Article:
Tuesday, October 30, 2007

Is there a Health Plan proposal that stands out in the Presidential Race? I think so!

On October 23, 2007 , Democratic Presidential Candidate Sen. Joseph R. Biden Jr. of Delaware unveiled a health care plan that would provide health insurance for all children, provide more coverage options for adults, and focus on disease prevention and modernizing the nation's health care system.

Biden's plan would permit uninsured Americans to buy into an insurance program similar to the one that provides health care benefits to federal employees and members of Congress. People would pay on a sliding scale based on income. Biden's proposal would continue the Medicare program, and inaddition, allow people between the ages of 55 and 64 to buy into the Medicare program, with the federal government providing a subsidy to low-income individuals.

The State Children's Health Insurance Program (SCHIP) would be expanded to children in families with incomes of 300 percent of the federal poverty level or below. This equates to $61,950 for a family of four, and coverage to children in the family would be extended to at least age 21. Biden's plan also would have the federal government "reinsure" 75 percent of the cost of catastrophic health costs for cases exceeding $50,000 per individual, in order to help keep the cost of the commercial plans low.

Senator Biden has said that if he is elected, he would convene a meeting, within the first 90 days of his administration, with all players involved in health care, in hopes of making coverage both universal and affordable. "Getting this done will require the kind of experience and leadership that comes from years of success corralling bipartisan support for numerous issues," he said. "I have that experience and it will prove invaluable when I am president."

Here are some other important elements of Biden's plan:
  • Eliminate co-payments for physicals, vaccinations, vision and hearing screenings, and preventative dental checkups for children of all income levels.
  • Prohibit employers and insurers from collecting or using genetic discrimination when making decisions about hiring or providing health care coverage, including the cost of a policy.
  • Invest at least $1 billion yearly to help hospitals, physicians, and other health care providers move to electronic health records systems.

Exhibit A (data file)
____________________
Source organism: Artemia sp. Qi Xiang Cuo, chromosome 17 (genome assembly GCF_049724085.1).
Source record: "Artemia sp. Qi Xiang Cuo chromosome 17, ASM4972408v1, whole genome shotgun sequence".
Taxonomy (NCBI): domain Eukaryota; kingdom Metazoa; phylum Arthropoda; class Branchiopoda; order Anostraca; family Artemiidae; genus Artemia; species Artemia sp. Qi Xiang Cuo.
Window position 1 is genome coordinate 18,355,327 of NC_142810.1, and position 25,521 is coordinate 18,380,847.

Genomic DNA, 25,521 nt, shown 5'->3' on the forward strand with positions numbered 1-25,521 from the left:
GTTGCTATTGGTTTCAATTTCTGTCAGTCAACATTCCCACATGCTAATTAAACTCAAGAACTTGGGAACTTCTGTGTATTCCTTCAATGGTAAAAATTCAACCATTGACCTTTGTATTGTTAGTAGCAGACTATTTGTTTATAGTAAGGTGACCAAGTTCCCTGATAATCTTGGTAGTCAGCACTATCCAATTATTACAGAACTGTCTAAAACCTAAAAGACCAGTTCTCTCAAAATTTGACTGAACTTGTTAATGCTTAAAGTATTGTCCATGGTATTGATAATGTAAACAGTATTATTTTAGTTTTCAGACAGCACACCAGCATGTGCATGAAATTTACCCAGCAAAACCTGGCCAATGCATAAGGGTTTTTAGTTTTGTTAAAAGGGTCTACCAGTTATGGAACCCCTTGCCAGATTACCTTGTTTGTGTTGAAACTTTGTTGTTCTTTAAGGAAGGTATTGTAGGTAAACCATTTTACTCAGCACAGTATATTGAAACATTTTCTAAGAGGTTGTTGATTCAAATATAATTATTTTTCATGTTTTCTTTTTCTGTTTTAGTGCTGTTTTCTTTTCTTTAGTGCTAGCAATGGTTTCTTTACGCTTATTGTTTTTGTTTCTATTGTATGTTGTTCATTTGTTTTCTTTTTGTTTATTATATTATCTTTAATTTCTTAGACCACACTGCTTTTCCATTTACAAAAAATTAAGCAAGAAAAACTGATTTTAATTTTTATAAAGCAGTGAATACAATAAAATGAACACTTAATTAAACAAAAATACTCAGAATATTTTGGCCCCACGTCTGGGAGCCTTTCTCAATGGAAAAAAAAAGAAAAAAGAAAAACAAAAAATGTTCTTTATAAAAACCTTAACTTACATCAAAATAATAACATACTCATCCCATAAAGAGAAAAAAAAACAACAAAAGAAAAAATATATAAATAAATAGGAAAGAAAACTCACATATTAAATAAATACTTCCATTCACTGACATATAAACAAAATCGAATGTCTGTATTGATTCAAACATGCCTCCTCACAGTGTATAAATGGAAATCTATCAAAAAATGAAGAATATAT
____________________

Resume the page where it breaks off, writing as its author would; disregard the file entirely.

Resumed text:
• Add 100,000 new nurses to the workforce in the next five years and establish scholarship and loan repayment programs to encourage people to join the public health workforce.
After reviewing all of the plan proposals from the Democratic and Republican candidates for president that have so far been released, this plan seems like the best to me! It combines the strengths of our private insurance system with intelligent government subsidy for those who need it. It also encourages access to needed types of primary care in order to improve quality and decrease cost. It addresses a growing problem of older adults not yet able to join Medicare, ensures treatment for children, and covers the large group of younger adults who are ignored by most other proposals. Most importantly, this plan avoids the "false choice" between pouring more money into our dysfunctional current system, or going to a government take over of health care. It is an intelligent middle way, that includes important reforms along with intelligent funding.

One of my adult daughters has given money to the Biden campaign based on her support of this proposal, and I hope this plan receives a great deal of attention and debate!


Anonymous said...

Biden's by far the most brilliant of the candidates, and it may be that his star will rise late in the game. His abrasiveness in the face of status quo Washington offends some, but is simply evidence of intelligent life! This proposal further documents his "big-picture" smarts.

David A. Lynch, M.D. said...

Agree on all counts! Thanks for commenting.

Anonymous said...

What do you think of other candidates' plans for addressing health care issues?

Anonymous said...

It's obviously complex, but there are sources of comparison on the web. The American Academy of Family Physicians has recently released an interpretation of candidates' proposals at:
There are others:
or an elaborated version of the same chart created by Susan Blumenthal, previous Assistant Surgeon General of the U.S. at
While it is difficult to discern all the benefits and costs of these proposals, it is important for voters to become familiar with the terminology being used on their behalf.

Anonymous said...

Given that your company doesn't see Medicare or Medicaid patients, as well as all other insurances you deem undesireable, why do you support expansion of these programs? Your actions speak louder than words. Once I get onto one of these expanded programs, what good is it if no doctor (not yourself anyway) will see me?